Is your child getting the education they deserve? Are they being taught what is mainstream in education? Here’s what you need to know.
Checkout this video:
What is Mainstreaming?
Mainstreaming is the placement of students with disabilities in general education classrooms with nondisabled peers for at least part of the school day. The goal of mainstreaming is to provide students with disabilities with opportunities to interact with nondisabled peers, learn the same curriculum, and be held to the same standards as their nondisabled counterparts.
Definition of Mainstreaming
Mainstreaming is the practice of educating students with disabilities in the general education classroom to the maximum extent possible. Mainstreaming began in the 1970s as a way to provide educational opportunities to students with disabilities who had previously been excluded from public schools. The Individuals with Disabilities Education Act (IDEA) requires that all students be included in general education classes for as much of the day as possible.
There are four types of placements for students with disabilities in mainstream classrooms:
-Part-time placement: The student attends some general education classes and some special education classes.
-Full-time placement: The student attends all general education classes, but may receive support services from a special education teacher or aide.
-Inclusion: The student attends all general education classes and receives support services as needed, but is not considered a special education student.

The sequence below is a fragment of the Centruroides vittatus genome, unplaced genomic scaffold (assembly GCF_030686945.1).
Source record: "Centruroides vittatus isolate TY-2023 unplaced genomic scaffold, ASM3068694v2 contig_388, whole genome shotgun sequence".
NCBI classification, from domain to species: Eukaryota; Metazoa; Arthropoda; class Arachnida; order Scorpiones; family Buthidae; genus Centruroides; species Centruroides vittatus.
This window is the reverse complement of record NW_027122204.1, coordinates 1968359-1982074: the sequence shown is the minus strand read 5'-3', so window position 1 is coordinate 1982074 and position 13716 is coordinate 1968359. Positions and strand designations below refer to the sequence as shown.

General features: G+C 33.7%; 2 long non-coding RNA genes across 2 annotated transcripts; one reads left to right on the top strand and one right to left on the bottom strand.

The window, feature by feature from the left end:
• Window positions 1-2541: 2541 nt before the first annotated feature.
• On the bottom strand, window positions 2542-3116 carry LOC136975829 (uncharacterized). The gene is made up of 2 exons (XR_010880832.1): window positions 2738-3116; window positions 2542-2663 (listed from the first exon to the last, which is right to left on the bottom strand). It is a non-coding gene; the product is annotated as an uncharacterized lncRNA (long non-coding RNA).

-Resource room: The student attends general education classes but pulls out for intensive instruction in a special education setting for part of the day.
Mainstreaming in Education
The term “mainstreaming” was first used in special education in the 1970s. It refers to the practice of educating students with disabilities in general education classrooms with their nondisabled peers, whenever possible. The goal of mainstreaming is to provide students with disabilities the opportunity to interact with nondisabled students and develop social skills and friendships, as well as academic skills.
Mainstreaming can be a controversial topic because it requires close collaboration between special education teachers and general education teachers. It can be difficult to implement in schools that do not have adequate resources or staff. When done well, mainstreaming can benefit both disabled and nondisabled students by fostering understanding, acceptance, and inclusion.
The Pros and Cons of Mainstreaming
Mainstreaming is the process of integrating students with disabilities into a regular classroom. The disabled students are mainstreamed into the regular classroom with the help of an Individualized Education Plan (IEP). Although the process of mainstreaming can be beneficial for some students, there are also some drawbacks. Let’s take a look at the pros and cons of mainstreaming.
Pros of Mainstreaming
ThePros of Mainstreaming
When a disabled student is mainstreamed, he or she has the opportunity to interact with and learn from non-disabled peers. This can lead to a more well-rounded education, as well as social and emotional development. Mainstreaming can also make it easier for disabled students to transition into adulthood and the workforce. In some cases, mainstreaming may be the only option for disabled students, as specialized schools may not be available in their area.
Cons of Mainstreaming